A deep dive: the revised Climate Bill

Published by Kayle Crosson on

26 March 2021 

At long last, the revised Climate Bill was finally published this week. 

We’ve been following it since its original release back in October 2020, and kept our eye on it all the way through its pre-legislative scrutiny. 

In December, the Joint Oireachtas Committee on Climate Action issued over 70 recommendations to the Bill, and we covered that, too. 

So – where does this revised Bill leave us? What’s changed? What comes next? 

Let’s find out. 

Bring me back up to speed here – what exactly is the Climate Bill? 

Its official title is the “Climate Action and Low Carbon Development (Amendment) Bill 2021” and it’s the framework for how Ireland will reduce its emissions over the coming three decades. It’s a series of amendments to the statutory Climate Act of 2015. 

It maps out how five-year carbon budgets will be set for the economy, it commits to annual revising the Climate Action Plan from 2021 onwards and promises to strengthen the role of the Climate Change Advisory Council, who advised the Government on these aforementioned carbon budgets. 

Upon its initial publication back in October, the Department of Climate Action said that the document “reflects and remains faithful” to the recommendations of the Citizens’ Assembly and the Joint Oireachtas Committee on Climate Action report published in 2019, both of which call for quicker and more meaningful action on the climate crisis. 

Alright: we had an initial Bill, it underwent scrutiny, and then recommendations were issued to improve it. So what’s different/what’s stayed the same? 

One of the first big changes is the wording of the National Transition Objective, which is essentially what Ireland is aiming to become through the implementation of this Bill. 

The exact wording here is that the State shall “pursue and achieve, by no later than the end of the year 2050, the transition to a climate resilient, biodiversity rich, environmentally sustainable, and climate neutral economy”.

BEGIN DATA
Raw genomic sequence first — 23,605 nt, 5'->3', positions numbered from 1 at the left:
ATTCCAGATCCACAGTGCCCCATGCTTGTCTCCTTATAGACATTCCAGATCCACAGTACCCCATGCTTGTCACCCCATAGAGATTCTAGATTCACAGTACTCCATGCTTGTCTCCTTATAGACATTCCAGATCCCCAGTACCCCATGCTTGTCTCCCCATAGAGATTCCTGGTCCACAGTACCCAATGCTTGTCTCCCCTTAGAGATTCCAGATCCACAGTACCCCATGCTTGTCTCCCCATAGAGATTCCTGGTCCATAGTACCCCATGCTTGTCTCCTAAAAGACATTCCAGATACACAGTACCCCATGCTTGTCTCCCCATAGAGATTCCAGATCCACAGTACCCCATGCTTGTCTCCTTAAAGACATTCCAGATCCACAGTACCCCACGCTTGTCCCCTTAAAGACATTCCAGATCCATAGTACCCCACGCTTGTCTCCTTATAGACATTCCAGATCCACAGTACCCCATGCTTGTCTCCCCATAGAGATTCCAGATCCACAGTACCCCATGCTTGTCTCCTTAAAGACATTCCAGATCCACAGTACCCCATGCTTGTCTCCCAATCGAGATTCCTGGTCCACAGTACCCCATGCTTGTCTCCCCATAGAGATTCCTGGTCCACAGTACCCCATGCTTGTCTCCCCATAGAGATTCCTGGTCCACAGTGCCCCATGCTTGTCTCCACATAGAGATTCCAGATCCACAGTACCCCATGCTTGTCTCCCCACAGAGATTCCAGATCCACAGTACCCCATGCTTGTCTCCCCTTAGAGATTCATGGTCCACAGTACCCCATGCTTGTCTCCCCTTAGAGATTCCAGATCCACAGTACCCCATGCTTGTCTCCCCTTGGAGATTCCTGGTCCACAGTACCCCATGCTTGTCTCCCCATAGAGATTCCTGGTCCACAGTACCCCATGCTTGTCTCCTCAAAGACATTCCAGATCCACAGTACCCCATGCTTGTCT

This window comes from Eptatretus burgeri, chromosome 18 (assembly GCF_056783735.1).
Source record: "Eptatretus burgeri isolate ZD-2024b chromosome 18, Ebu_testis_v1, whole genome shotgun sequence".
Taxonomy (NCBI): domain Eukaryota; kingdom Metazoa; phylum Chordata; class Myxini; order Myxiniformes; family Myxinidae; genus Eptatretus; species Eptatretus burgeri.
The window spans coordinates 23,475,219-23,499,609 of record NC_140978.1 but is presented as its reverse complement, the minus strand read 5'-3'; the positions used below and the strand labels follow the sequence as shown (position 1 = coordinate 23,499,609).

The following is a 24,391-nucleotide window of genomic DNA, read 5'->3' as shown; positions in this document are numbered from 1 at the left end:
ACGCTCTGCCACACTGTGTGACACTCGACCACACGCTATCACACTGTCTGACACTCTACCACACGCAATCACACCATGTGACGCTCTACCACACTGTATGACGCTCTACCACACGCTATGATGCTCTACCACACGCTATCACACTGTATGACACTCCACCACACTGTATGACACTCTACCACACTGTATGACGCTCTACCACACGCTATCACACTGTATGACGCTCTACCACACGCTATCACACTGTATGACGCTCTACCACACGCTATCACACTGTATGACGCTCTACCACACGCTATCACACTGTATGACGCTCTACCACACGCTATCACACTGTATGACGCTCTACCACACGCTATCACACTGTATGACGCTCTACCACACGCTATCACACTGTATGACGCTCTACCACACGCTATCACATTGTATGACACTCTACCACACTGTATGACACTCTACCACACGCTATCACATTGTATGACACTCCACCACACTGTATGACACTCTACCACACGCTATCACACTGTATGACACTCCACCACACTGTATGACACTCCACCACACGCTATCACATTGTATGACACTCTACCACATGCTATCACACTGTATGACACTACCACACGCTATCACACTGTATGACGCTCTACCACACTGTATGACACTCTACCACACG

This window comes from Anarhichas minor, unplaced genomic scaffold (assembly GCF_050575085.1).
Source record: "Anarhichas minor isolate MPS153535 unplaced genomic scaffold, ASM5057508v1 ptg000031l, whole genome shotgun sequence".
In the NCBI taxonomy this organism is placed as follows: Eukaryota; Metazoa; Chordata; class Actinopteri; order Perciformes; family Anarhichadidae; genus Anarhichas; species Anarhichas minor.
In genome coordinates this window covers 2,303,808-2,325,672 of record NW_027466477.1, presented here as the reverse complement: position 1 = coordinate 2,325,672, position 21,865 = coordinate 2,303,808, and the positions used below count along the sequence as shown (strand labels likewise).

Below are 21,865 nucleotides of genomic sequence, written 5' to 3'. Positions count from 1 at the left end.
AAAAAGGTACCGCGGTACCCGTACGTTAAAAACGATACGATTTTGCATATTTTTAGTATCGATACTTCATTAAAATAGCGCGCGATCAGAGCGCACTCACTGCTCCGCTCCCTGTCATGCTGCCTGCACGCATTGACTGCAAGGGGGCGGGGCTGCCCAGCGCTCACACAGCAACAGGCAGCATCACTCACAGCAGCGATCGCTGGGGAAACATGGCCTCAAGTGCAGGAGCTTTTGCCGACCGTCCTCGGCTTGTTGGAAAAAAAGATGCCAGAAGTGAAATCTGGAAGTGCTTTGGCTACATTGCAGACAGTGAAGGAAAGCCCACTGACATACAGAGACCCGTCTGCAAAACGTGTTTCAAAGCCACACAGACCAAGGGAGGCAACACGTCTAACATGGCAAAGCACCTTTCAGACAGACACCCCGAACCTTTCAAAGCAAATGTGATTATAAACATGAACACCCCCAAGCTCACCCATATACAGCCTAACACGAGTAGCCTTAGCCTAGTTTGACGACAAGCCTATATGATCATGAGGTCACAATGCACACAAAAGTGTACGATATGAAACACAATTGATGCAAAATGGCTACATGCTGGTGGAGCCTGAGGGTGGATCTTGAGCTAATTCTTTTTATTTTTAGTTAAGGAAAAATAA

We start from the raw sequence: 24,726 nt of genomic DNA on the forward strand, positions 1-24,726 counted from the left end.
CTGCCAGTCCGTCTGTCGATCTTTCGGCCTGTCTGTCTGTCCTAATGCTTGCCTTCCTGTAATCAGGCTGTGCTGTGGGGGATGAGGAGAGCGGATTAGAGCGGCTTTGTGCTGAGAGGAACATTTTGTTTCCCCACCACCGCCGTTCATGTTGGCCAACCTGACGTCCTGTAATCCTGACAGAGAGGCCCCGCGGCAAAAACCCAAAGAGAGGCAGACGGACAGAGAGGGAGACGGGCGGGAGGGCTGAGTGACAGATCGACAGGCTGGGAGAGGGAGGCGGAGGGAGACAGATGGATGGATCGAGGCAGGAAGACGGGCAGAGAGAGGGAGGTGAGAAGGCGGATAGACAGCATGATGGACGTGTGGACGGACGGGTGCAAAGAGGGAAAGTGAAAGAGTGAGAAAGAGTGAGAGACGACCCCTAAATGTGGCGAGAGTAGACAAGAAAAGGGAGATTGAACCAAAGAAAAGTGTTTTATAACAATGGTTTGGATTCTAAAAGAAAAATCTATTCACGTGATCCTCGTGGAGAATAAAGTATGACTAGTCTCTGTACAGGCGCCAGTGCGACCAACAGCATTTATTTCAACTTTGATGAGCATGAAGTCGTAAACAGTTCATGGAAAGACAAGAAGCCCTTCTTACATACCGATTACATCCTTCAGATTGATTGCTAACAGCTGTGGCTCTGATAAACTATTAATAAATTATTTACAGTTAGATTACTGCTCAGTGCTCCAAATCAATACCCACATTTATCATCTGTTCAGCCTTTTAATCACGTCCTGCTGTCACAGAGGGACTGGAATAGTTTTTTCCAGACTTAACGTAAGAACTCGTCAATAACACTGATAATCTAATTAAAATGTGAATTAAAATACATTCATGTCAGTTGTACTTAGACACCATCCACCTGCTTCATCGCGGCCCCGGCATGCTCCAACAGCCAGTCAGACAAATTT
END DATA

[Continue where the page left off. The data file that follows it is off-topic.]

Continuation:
The original draft of the Bill merely said the State must “pursue” the objective. There was no language compelling them to actually reach the outcome. 

We’ve also got the addition of biodiversity in the objective, which means the State has now bound itself legally to guaranteeing a “biodiversity-rich” Ireland by mid-century. 

We’ve also got the first two carbon budgets (so the next ten years, as each budget spans over a five year time period) slated to deliver on a 51 per cent emissions reduction compared to 2018 levels. 

(If that reduction figure sounds familiar to you, that’s because it was a Programme for Government commitment). 

The 2050 target is legally binding, however there seems to be a different story when it comes to the end-of-this-decade target.

The Climate Change Advisory Council will “propose” two budgets that will allow for this halving of emissions. However, the Government can pivot away from the Council’s recommendation and provide an explanation. 

According to Dr Diarmuid Torney, such a deviation would require the Government to ignore both the Climate Change Advisory Council advice and its own stated intention in the Programme for Government which in his opinion, “seems utterly implausible”.

It’s also important to note that climate neutrality by 2050 is a goal set by the European Union. However, many argue that it needs to be reached much sooner in order to limit warming to 1.5 C.